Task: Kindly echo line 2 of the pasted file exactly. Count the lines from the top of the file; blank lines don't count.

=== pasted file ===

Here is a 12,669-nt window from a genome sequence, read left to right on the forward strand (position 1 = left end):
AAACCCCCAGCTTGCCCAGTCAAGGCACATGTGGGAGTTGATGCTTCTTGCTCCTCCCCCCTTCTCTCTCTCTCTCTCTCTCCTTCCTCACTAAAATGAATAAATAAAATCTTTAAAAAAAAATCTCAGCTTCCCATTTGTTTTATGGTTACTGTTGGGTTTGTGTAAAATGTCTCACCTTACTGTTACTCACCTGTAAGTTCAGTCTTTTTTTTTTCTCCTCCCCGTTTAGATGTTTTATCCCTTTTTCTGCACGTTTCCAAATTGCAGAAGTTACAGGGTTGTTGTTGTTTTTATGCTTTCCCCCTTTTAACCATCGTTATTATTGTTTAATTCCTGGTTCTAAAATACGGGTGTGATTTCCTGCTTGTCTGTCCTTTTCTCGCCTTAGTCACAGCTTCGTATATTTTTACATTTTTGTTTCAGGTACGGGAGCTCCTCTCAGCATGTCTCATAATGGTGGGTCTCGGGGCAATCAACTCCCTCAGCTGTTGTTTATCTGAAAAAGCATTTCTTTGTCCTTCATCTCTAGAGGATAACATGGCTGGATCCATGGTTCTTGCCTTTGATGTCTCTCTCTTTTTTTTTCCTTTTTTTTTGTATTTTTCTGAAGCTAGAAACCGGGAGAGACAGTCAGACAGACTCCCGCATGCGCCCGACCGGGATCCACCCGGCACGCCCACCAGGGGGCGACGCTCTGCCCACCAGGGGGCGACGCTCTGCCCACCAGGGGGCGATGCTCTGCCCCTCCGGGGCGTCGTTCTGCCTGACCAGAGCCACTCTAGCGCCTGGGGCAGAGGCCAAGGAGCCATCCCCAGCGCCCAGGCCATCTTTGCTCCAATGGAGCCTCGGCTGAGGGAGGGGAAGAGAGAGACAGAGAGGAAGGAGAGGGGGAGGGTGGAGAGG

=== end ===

AAACCCCCAGCTTGCCCAGTCAAGGCACATGTGGGAGTTGATGCTTCTTGCTCCTCCCCCCTTCTCTCTCTCTCTCTCTCTCCTTCCTCACTAAAATGAATAAATAAAATCTTTAAAAAAAAATCTCAGCTTCCCATTTGTTTTATGGTTACTGTTGGGTTTGTGTAAAATGTCTCACCTTACTGTTACTCACCTGTAAGTTCAGTCTTTTTTTTTTCTCCTCCCCGTTTAGATGTTTTATCCCTTTTTCTGCACGTTTCCAAATTGCAGAAGTTACAGGGTTGTTGTTGTTTTTATGCTTTCCCCCTTTTAACCATCGTTATTATTGTTTAATTCCTGGTTCTAAAATACGGGTGTGATTTCCTGCTTGTCTGTCCTTTTCTCGCCTTAGTCACAGCTTCGTATATTTTTACATTTTTGTTTCAGGTACGGGAGCTCCTCTCAGCATGTCTCATAATGGTGGGTCTCGGGGCAATCAACTCCCTCAGCTGTTGTTTATCTGAAAAAGCATTTCTTTGTCCTTCATCTCTAGAGGATAACATGGCTGGATCCATGGTTCTTGCCTTTGATGTCTCTCTCTTTTTTTTTCCTTTTTTTTTGTATTTTTCTGAAGCTAGAAACCGGGAGAGACAGTCAGACAGACTCCCGCATGCGCCCGACCGGGATCCACCCGGCACGCCCACCAGGGGGCGACGCTCTGCCCACCAGGGGGCGACGCTCTGCCCACCAGGGGGCGATGCTCTGCCCCTCCGGGGCGTCGTTCTGCCTGACCAGAGCCACTCTAGCGCCTGGGGCAGAGGCCAAGGAGCCATCCCCAGCGCCCAGGCCATCTTTGCTCCAATGGAGCCTCGGCTGAGGGAGGGGAAGAGAGAGACAGAGAGGAAGGAGAGGGGGAGGGTGGAGAGG